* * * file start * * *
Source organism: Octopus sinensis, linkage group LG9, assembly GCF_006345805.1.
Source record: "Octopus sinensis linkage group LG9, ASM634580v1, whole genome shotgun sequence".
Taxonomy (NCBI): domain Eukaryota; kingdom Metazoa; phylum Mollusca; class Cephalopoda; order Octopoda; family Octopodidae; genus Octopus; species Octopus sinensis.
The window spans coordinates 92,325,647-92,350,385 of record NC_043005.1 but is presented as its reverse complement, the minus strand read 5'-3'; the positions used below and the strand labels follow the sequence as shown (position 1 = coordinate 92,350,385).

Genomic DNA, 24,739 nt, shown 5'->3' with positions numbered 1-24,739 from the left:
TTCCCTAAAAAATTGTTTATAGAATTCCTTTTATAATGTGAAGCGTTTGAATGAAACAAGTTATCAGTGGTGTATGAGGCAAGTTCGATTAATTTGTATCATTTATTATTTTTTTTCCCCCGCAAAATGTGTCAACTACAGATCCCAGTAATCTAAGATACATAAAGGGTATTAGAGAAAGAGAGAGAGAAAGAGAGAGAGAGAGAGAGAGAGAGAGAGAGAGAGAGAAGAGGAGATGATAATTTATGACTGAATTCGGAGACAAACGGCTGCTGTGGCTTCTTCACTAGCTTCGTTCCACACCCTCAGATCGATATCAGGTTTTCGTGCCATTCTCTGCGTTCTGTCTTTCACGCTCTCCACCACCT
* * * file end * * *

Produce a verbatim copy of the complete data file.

Source organism: Octopus sinensis, linkage group LG9, assembly GCF_006345805.1.
Source record: "Octopus sinensis linkage group LG9, ASM634580v1, whole genome shotgun sequence".
Taxonomy (NCBI): domain Eukaryota; kingdom Metazoa; phylum Mollusca; class Cephalopoda; order Octopoda; family Octopodidae; genus Octopus; species Octopus sinensis.
The window spans coordinates 92,325,647-92,350,385 of record NC_043005.1 but is presented as its reverse complement, the minus strand read 5'-3'; the positions used below and the strand labels follow the sequence as shown (position 1 = coordinate 92,350,385).

Genomic DNA, 24,739 nt, shown 5'->3' with positions numbered 1-24,739 from the left:
TTCCCTAAAAAATTGTTTATAGAATTCCTTTTATAATGTGAAGCGTTTGAATGAAACAAGTTATCAGTGGTGTATGAGGCAAGTTCGATTAATTTGTATCATTTATTATTTTTTTTCCCCCGCAAAATGTGTCAACTACAGATCCCAGTAATCTAAGATACATAAAGGGTATTAGAGAAAGAGAGAGAGAAAGAGAGAGAGAGAGAGAGAGAGAGAGAGAGAGAGAGAAGAGGAGATGATAATTTATGACTGAATTCGGAGACAAACGGCTGCTGTGGCTTCTTCACTAGCTTCGTTCCACACCCTCAGATCGATATCAGGTTTTCGTGCCATTCTCTGCGTTCTGTCTTTCACGCTCTCCACCACCT